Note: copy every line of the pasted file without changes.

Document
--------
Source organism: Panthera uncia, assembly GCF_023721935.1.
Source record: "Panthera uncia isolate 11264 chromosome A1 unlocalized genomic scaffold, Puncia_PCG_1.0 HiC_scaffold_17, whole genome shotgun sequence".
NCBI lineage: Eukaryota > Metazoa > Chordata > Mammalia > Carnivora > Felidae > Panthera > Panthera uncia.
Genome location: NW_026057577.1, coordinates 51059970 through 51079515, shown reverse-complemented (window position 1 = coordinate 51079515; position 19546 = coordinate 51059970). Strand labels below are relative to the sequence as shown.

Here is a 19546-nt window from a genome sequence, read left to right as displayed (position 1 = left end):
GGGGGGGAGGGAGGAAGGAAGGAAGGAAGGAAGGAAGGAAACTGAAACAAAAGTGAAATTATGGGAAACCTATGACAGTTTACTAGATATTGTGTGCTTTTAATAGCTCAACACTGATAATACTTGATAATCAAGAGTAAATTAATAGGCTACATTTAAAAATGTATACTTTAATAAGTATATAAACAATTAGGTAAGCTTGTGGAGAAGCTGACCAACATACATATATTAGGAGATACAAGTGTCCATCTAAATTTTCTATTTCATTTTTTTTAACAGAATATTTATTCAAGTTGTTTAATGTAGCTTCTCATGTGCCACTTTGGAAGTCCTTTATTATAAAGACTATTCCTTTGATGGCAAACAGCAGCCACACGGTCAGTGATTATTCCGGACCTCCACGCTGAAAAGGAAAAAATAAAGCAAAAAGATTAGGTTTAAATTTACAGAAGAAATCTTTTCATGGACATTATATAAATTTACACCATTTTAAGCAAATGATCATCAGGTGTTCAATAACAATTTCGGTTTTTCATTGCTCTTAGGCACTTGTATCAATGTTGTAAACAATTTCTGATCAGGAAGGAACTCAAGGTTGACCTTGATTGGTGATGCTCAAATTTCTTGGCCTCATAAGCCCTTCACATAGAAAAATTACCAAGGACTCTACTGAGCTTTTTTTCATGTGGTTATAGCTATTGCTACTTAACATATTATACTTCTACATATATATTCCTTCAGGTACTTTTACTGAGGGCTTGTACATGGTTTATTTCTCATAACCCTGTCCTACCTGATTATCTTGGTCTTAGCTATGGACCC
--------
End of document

Source organism: Panthera uncia, assembly GCF_023721935.1.
Source record: "Panthera uncia isolate 11264 chromosome A1 unlocalized genomic scaffold, Puncia_PCG_1.0 HiC_scaffold_17, whole genome shotgun sequence".
NCBI lineage: Eukaryota > Metazoa > Chordata > Mammalia > Carnivora > Felidae > Panthera > Panthera uncia.
Genome location: NW_026057577.1, coordinates 51059970 through 51079515, shown reverse-complemented (window position 1 = coordinate 51079515; position 19546 = coordinate 51059970). Strand labels below are relative to the sequence as shown.

Here is a 19546-nt window from a genome sequence, read left to right as displayed (position 1 = left end):
GGGGGGGAGGGAGGAAGGAAGGAAGGAAGGAAGGAAGGAAACTGAAACAAAAGTGAAATTATGGGAAACCTATGACAGTTTACTAGATATTGTGTGCTTTTAATAGCTCAACACTGATAATACTTGATAATCAAGAGTAAATTAATAGGCTACATTTAAAAATGTATACTTTAATAAGTATATAAACAATTAGGTAAGCTTGTGGAGAAGCTGACCAACATACATATATTAGGAGATACAAGTGTCCATCTAAATTTTCTATTTCATTTTTTTTAACAGAATATTTATTCAAGTTGTTTAATGTAGCTTCTCATGTGCCACTTTGGAAGTCCTTTATTATAAAGACTATTCCTTTGATGGCAAACAGCAGCCACACGGTCAGTGATTATTCCGGACCTCCACGCTGAAAAGGAAAAAATAAAGCAAAAAGATTAGGTTTAAATTTACAGAAGAAATCTTTTCATGGACATTATATAAATTTACACCATTTTAAGCAAATGATCATCAGGTGTTCAATAACAATTTCGGTTTTTCATTGCTCTTAGGCACTTGTATCAATGTTGTAAACAATTTCTGATCAGGAAGGAACTCAAGGTTGACCTTGATTGGTGATGCTCAAATTTCTTGGCCTCATAAGCCCTTCACATAGAAAAATTACCAAGGACTCTACTGAGCTTTTTTTCATGTGGTTATAGCTATTGCTACTTAACATATTATACTTCTACATATATATTCCTTCAGGTACTTTTACTGAGGGCTTGTACATGGTTTATTTCTCATAACCCTGTCCTACCTGATTATCTTGGTCTTAGCTATGGACCC